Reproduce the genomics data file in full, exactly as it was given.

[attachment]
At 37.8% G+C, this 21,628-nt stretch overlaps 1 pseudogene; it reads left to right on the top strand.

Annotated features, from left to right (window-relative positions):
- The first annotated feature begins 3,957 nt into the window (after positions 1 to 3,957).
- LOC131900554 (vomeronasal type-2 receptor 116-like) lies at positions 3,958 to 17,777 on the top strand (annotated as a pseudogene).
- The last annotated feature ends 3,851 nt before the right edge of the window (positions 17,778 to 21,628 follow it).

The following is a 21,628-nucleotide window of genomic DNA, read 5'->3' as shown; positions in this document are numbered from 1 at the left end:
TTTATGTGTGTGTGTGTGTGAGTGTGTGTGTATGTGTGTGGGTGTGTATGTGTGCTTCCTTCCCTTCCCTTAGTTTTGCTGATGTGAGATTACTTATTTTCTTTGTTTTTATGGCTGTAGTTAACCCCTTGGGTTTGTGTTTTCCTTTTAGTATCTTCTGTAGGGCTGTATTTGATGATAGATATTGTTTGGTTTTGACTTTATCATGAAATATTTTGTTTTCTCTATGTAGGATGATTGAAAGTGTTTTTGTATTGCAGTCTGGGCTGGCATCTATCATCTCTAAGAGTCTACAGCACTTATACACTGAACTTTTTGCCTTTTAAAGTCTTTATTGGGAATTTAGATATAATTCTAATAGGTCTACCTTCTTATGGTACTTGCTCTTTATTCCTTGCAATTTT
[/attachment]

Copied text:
At 37.8% G+C, this 21,628-nt stretch overlaps 1 pseudogene; it reads left to right on the top strand.

Annotated features, from left to right (window-relative positions):
- The first annotated feature begins 3,957 nt into the window (after positions 1 to 3,957).
- LOC131900554 (vomeronasal type-2 receptor 116-like) lies at positions 3,958 to 17,777 on the top strand (annotated as a pseudogene).
- The last annotated feature ends 3,851 nt before the right edge of the window (positions 17,778 to 21,628 follow it).

The following is a 21,628-nucleotide window of genomic DNA, read 5'->3' as shown; positions in this document are numbered from 1 at the left end:
TTTATGTGTGTGTGTGTGTGAGTGTGTGTGTATGTGTGTGGGTGTGTATGTGTGCTTCCTTCCCTTCCCTTAGTTTTGCTGATGTGAGATTACTTATTTTCTTTGTTTTTATGGCTGTAGTTAACCCCTTGGGTTTGTGTTTTCCTTTTAGTATCTTCTGTAGGGCTGTATTTGATGATAGATATTGTTTGGTTTTGACTTTATCATGAAATATTTTGTTTTCTCTATGTAGGATGATTGAAAGTGTTTTTGTATTGCAGTCTGGGCTGGCATCTATCATCTCTAAGAGTCTACAGCACTTATACACTGAACTTTTTGCCTTTTAAAGTCTTTATTGGGAATTTAGATATAATTCTAATAGGTCTACCTTCTTATGGTACTTGCTCTTTATTCCTTGCAATTTT